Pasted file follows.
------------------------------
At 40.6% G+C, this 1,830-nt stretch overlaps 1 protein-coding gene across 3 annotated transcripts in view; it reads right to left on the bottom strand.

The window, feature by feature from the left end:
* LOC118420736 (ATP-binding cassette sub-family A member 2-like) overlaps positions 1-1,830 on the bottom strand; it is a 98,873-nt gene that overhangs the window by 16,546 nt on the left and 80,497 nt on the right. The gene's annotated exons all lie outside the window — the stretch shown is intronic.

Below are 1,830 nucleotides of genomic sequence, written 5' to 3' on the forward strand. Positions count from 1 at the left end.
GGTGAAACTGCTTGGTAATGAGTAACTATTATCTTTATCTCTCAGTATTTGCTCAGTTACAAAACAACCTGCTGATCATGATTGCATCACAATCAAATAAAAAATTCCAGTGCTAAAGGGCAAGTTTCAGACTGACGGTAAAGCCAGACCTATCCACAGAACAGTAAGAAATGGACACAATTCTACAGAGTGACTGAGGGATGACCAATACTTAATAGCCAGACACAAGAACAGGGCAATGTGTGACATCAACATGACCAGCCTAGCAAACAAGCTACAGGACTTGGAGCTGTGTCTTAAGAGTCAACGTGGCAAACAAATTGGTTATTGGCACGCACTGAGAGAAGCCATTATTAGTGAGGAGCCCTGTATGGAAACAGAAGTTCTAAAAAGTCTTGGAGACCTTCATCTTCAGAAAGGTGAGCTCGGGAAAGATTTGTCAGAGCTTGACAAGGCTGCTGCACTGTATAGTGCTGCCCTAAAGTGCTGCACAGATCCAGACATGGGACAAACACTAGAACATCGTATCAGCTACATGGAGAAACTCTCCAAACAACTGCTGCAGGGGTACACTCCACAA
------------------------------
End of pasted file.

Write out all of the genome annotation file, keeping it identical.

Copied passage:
At 40.6% G+C, this 1,830-nt stretch overlaps 1 protein-coding gene across 3 annotated transcripts in view; it reads right to left on the bottom strand.

The window, feature by feature from the left end:
* LOC118420736 (ATP-binding cassette sub-family A member 2-like) overlaps positions 1-1,830 on the bottom strand; it is a 98,873-nt gene that overhangs the window by 16,546 nt on the left and 80,497 nt on the right. The gene's annotated exons all lie outside the window — the stretch shown is intronic.

Below are 1,830 nucleotides of genomic sequence, written 5' to 3' on the forward strand. Positions count from 1 at the left end.
GGTGAAACTGCTTGGTAATGAGTAACTATTATCTTTATCTCTCAGTATTTGCTCAGTTACAAAACAACCTGCTGATCATGATTGCATCACAATCAAATAAAAAATTCCAGTGCTAAAGGGCAAGTTTCAGACTGACGGTAAAGCCAGACCTATCCACAGAACAGTAAGAAATGGACACAATTCTACAGAGTGACTGAGGGATGACCAATACTTAATAGCCAGACACAAGAACAGGGCAATGTGTGACATCAACATGACCAGCCTAGCAAACAAGCTACAGGACTTGGAGCTGTGTCTTAAGAGTCAACGTGGCAAACAAATTGGTTATTGGCACGCACTGAGAGAAGCCATTATTAGTGAGGAGCCCTGTATGGAAACAGAAGTTCTAAAAAGTCTTGGAGACCTTCATCTTCAGAAAGGTGAGCTCGGGAAAGATTTGTCAGAGCTTGACAAGGCTGCTGCACTGTATAGTGCTGCCCTAAAGTGCTGCACAGATCCAGACATGGGACAAACACTAGAACATCGTATCAGCTACATGGAGAAACTCTCCAAACAACTGCTGCAGGGGTACACTCCACAA